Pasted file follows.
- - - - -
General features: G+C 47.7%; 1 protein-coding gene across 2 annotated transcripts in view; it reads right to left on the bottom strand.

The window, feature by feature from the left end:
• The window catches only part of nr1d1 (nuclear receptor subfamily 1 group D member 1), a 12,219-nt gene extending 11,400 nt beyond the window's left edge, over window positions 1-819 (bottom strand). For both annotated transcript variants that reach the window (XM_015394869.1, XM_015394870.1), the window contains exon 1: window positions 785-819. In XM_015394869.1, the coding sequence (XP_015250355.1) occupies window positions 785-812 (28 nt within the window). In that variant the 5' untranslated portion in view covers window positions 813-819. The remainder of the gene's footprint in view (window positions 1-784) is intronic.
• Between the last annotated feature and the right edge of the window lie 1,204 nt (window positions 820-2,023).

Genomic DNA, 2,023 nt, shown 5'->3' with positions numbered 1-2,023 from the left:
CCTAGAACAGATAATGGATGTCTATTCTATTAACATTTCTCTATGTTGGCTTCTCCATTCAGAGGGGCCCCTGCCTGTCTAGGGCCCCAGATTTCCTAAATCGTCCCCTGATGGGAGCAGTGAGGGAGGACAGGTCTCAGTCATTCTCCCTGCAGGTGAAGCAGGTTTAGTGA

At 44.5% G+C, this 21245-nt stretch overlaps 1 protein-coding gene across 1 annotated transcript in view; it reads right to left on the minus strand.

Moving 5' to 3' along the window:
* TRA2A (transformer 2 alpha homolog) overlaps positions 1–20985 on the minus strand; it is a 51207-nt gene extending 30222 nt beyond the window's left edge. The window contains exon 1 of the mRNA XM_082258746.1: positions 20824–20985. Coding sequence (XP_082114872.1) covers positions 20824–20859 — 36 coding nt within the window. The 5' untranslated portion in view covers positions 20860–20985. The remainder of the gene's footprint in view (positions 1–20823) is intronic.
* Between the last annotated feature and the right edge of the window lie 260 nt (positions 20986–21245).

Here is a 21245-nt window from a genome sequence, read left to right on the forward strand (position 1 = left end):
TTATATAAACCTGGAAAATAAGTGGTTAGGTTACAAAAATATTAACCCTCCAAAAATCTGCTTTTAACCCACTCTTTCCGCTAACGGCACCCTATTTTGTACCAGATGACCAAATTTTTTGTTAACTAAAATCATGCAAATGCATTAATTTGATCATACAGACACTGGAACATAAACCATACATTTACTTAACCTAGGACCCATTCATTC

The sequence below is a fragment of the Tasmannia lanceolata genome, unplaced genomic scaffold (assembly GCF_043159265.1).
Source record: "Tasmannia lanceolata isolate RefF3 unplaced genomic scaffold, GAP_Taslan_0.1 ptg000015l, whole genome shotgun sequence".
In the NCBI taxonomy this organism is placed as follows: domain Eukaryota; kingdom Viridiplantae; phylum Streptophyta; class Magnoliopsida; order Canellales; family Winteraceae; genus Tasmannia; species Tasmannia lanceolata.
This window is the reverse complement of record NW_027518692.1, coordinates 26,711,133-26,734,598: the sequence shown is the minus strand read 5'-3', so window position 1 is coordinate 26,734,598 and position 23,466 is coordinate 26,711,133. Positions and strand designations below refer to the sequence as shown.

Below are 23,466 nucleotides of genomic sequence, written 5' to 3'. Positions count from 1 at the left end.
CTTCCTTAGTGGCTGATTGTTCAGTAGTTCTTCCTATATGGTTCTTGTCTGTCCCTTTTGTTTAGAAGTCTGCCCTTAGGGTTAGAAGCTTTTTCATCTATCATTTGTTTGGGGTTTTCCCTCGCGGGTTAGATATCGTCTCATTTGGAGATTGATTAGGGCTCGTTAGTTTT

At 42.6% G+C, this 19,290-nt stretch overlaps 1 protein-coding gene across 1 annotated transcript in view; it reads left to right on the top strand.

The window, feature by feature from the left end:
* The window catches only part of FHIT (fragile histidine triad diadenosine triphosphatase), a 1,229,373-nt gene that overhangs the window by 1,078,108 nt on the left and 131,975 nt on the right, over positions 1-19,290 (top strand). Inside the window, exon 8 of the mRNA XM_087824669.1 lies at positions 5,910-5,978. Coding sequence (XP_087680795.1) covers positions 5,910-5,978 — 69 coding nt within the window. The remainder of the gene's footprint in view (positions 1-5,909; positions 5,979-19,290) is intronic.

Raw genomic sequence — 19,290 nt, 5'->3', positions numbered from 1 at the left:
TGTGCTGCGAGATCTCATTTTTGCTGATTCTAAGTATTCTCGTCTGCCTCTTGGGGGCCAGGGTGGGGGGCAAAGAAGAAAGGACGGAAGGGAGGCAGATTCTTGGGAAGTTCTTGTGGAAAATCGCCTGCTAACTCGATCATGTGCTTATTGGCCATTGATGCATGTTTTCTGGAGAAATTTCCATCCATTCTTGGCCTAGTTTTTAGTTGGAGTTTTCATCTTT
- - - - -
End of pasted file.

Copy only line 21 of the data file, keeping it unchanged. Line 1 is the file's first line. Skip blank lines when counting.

* The window catches only part of FHIT (fragile histidine triad diadenosine triphosphatase), a 1,229,373-nt gene that overhangs the window by 1,078,108 nt on the left and 131,975 nt on the right, over positions 1-19,290 (top strand). Inside the window, exon 8 of the mRNA XM_087824669.1 lies at positions 5,910-5,978. Coding sequence (XP_087680795.1) covers positions 5,910-5,978 — 69 coding nt within the window. The remainder of the gene's footprint in view (positions 1-5,909; positions 5,979-19,290) is intronic.